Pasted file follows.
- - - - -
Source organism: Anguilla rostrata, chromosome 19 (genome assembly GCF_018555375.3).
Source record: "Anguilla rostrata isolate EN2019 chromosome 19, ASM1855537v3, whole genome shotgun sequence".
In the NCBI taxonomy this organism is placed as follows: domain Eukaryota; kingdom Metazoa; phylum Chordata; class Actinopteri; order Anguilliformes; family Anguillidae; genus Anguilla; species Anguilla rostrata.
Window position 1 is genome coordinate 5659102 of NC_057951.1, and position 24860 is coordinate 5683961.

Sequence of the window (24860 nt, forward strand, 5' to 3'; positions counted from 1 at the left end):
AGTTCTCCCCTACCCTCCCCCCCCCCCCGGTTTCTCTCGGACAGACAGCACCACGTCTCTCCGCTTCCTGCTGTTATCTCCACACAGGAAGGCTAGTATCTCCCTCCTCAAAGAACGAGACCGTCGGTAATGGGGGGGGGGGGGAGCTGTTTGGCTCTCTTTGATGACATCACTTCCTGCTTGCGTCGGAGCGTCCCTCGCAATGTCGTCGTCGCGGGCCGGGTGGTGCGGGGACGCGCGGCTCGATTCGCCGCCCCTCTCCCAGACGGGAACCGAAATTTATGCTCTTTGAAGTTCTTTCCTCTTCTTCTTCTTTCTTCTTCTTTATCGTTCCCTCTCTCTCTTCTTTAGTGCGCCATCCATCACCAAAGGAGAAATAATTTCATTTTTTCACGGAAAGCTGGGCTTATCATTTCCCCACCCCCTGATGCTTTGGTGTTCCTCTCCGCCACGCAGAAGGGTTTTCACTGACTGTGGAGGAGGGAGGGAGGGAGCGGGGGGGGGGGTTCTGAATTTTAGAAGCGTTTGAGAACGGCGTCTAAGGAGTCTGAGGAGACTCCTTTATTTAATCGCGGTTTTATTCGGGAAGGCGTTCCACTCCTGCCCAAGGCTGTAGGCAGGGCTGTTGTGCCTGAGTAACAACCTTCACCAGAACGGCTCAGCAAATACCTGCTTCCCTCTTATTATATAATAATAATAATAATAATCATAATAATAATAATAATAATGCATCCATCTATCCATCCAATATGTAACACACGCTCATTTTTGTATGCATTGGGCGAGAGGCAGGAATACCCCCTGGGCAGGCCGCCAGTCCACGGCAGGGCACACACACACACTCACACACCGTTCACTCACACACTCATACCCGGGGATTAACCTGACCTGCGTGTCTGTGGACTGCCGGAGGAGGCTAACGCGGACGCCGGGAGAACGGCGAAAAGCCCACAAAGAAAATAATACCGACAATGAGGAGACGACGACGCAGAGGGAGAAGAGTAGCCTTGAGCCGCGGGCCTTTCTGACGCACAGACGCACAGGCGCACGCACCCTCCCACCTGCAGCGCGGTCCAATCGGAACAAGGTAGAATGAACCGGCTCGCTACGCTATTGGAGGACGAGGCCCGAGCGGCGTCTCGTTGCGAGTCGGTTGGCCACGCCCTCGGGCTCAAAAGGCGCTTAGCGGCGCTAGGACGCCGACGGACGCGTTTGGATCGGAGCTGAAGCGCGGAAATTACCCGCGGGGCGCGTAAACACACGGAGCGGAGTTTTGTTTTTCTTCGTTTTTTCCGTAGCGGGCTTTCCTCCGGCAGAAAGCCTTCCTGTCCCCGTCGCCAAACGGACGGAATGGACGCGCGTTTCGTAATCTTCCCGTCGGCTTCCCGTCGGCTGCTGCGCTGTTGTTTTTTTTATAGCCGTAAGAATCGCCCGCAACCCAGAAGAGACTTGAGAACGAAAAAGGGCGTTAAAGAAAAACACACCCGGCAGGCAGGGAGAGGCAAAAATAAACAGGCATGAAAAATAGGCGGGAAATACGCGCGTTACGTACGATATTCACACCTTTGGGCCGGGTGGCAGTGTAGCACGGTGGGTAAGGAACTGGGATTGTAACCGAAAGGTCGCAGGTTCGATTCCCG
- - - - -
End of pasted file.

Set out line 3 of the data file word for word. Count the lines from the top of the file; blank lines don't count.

In the NCBI taxonomy this organism is placed as follows: domain Eukaryota; kingdom Metazoa; phylum Chordata; class Actinopteri; order Anguilliformes; family Anguillidae; genus Anguilla; species Anguilla rostrata.